Turning the tide on mangrove deforestation

Over the past 40 years, over 20 percent of mangroves globally were lost due to both human activities and natural retraction. 

But climate change has made humanity to re-evaluate its natural resources, and mangroves are now increasingly understood to be far more valuable when standing. They not only protect coastlines, contribute to food security, are among the world’s most carbon-rich forests, and are one of our most extraordinary ecosystems.

It takes time, concerted global effort and resources to change human habits and encourage sustainable approaches. But a new report from the Food and Agriculture Organization of the United Nations (FAO) shows that governments and coastal communities around the world are now moving increasingly fast towards ending the deforestation of mangroves.

Between the first and the second decades of this century, the rate at which mangroves were lost fell by almost a quarter (23 percent), according to the study.

Asia, which hosts almost half the world’s mangroves, now accounts for 54 percent of all mangrove loss, down from 68 percent in just ten years.

In the same period, aquaculture (typically primarily pond shrimp aquaculture), one of the main causes of mangrove loss, went from causing 31 percent of all loss to 21 percent.

These are extraordinary achievements worth celebrating today on 26 July, which is the International Day for the Conservation of the Mangrove Ecosystem.

But this is not the only good news.

While humans have been reducing their impact, the study reveals that mangroves, unlike other forests, can spread very fast given the chance.

Over the 20-year period studied, 677,000 hectares of mangroves were lost, but more than half that amount – 393,000 hectares, or an area equivalent to 550,000 football pitches – of new mangroves were established, meaning a net loss of 284,000 hectares over this period. Some 82 percent of the new mangroves grew naturally.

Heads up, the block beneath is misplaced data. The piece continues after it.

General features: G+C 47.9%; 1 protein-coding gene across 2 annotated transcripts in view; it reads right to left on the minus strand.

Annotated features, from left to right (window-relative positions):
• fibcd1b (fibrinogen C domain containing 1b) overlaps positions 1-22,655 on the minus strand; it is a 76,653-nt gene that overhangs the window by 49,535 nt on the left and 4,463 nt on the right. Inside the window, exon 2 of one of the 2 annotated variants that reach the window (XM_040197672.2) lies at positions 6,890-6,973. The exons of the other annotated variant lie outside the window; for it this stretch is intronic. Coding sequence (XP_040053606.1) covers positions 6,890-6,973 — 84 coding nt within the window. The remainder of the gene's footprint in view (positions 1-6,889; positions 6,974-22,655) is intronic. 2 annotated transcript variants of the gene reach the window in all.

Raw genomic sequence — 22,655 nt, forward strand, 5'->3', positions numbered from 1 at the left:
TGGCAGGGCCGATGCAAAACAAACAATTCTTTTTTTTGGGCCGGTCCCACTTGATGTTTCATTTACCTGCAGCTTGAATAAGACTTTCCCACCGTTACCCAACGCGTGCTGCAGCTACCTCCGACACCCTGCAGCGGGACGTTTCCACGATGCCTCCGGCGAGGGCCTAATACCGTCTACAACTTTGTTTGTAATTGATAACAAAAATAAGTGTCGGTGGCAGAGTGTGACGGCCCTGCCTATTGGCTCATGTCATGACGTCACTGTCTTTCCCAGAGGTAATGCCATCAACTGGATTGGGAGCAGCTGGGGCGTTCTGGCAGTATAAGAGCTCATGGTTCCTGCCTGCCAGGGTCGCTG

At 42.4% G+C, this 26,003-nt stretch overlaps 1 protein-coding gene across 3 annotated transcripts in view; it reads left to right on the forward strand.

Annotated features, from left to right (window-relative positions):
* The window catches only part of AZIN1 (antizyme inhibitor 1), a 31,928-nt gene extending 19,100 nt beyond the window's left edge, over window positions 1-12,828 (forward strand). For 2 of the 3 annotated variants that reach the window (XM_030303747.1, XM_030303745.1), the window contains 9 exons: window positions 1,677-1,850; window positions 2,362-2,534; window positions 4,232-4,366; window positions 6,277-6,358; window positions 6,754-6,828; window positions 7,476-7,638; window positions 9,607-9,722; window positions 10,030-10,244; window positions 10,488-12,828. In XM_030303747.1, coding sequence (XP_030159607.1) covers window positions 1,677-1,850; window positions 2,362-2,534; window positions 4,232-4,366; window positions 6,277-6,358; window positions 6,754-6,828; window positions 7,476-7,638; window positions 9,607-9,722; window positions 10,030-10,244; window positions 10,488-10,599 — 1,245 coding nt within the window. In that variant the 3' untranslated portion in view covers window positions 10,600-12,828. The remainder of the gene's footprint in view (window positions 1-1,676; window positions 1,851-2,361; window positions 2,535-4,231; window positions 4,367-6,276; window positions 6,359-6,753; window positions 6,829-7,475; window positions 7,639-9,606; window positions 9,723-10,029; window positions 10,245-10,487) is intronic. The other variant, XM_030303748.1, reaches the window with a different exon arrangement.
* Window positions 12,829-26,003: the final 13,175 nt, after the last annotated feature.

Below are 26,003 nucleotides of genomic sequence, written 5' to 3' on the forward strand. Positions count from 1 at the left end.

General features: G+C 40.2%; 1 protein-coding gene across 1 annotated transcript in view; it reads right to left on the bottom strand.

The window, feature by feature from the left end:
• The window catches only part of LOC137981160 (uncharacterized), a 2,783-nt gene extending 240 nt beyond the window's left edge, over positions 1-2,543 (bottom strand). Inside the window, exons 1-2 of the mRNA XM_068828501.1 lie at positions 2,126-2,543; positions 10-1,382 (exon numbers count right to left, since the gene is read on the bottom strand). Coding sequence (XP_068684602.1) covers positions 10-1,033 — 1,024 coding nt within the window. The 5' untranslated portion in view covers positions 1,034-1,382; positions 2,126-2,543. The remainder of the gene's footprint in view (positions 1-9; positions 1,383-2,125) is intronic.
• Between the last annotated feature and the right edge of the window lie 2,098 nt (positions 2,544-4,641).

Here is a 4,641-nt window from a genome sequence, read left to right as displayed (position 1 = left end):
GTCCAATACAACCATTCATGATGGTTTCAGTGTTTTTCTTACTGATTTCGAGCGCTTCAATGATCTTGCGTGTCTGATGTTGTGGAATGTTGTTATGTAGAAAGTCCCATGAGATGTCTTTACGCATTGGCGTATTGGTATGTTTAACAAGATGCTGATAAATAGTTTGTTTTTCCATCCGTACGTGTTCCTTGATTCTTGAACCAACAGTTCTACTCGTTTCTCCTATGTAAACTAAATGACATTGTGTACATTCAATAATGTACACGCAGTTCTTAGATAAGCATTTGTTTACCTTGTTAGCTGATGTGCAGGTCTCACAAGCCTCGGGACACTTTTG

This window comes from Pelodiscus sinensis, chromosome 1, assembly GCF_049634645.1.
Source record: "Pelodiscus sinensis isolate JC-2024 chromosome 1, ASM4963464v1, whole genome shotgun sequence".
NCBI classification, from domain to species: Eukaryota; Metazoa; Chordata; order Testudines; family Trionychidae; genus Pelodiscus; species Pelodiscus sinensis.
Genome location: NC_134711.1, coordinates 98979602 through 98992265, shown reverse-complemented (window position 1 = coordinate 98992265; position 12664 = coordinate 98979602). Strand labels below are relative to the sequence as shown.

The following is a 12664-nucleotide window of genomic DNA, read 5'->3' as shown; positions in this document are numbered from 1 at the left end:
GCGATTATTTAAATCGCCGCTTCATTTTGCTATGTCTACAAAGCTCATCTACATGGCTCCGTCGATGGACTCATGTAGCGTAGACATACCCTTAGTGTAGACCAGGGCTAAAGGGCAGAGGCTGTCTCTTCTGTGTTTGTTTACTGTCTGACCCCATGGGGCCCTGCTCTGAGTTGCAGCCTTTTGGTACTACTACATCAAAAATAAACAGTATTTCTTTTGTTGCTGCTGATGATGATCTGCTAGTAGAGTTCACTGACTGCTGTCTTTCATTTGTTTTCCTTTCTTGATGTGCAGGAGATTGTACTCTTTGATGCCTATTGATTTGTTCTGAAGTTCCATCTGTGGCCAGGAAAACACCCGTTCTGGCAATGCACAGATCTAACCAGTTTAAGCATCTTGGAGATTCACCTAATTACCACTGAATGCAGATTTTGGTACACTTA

Nevertheless, just as we are seeing real progress on mangroves, climate change is taking an increasing toll.

Natural retraction is the second most important cause of mangrove loss (26 percent of the total loss over the 20-year period) and is at least partially linked to climate change. Climate change can affect mangroves through rising sea levels, increases in atmospheric carbon dioxide, rising temperatures, changes in rainfall and extreme weather.

FAO’s study also reveals that natural disasters accounted for only 2 percent of all loss over the 20-year period. However, this still amounted to a threefold increase, and damage to mangroves from natural disasters is expected to worsen.               

This means we must redouble efforts and investment in coming years.

These extraordinary forests may only cover 14.8 million hectares worldwide, but on the coastlines of the 123 countries where they occur, mangroves really matter.

When disaster strikes, like storms, tidal waves, floods and tsunamis, mangroves can literally hold back the surging sea, absorbing much of the impact. Areas with mangroves were significantly less damaged in the 2004 Indian Ocean tsunami than areas without.

Mangroves also support coastal communities by providing a rich source of food and income. Managed sustainably, mangroves can provide fish, molluscs, crustaceans and material such as woodfuel, timber, honey, medicines and animal fodder for generations to come.

Mangroves in Bagamoya - Tanzania (Pic: Kay Montgomery)

FAO works with coastal communities to promote these vital benefits, boosting livelihoods while protecting mangroves.

For example, in Costa Rica FAO has provided training to women who formed a cooperative, protecting mangroves while also making a profit from selling shellfish and taking orders on social media apps.

Turning the tide on the deforestation of mangroves involves raising awareness – at global, national and local community levels– that they are part of a country’s forest assets.

It involves integrating mangroves coherently into national policies and developing plans, strategies and skills on the ground for sustainably using and managing them.

We must harness the momentum gained, learn lessons and share knowledge from successful strategies to continue to reduce the human pressure on this unique and precious natural resource.

By: Zhimin Wu, Director, Forestry Division, Food and Agriculture Organization of the United Nations

For more reading: The world’s mangroves 2000–2020

Mangrove forest, Lake St Lucia, Isimangaliso Wetland Park, Northern KwaZulu-Natal, South Africa (Pic: SA Forestry Online)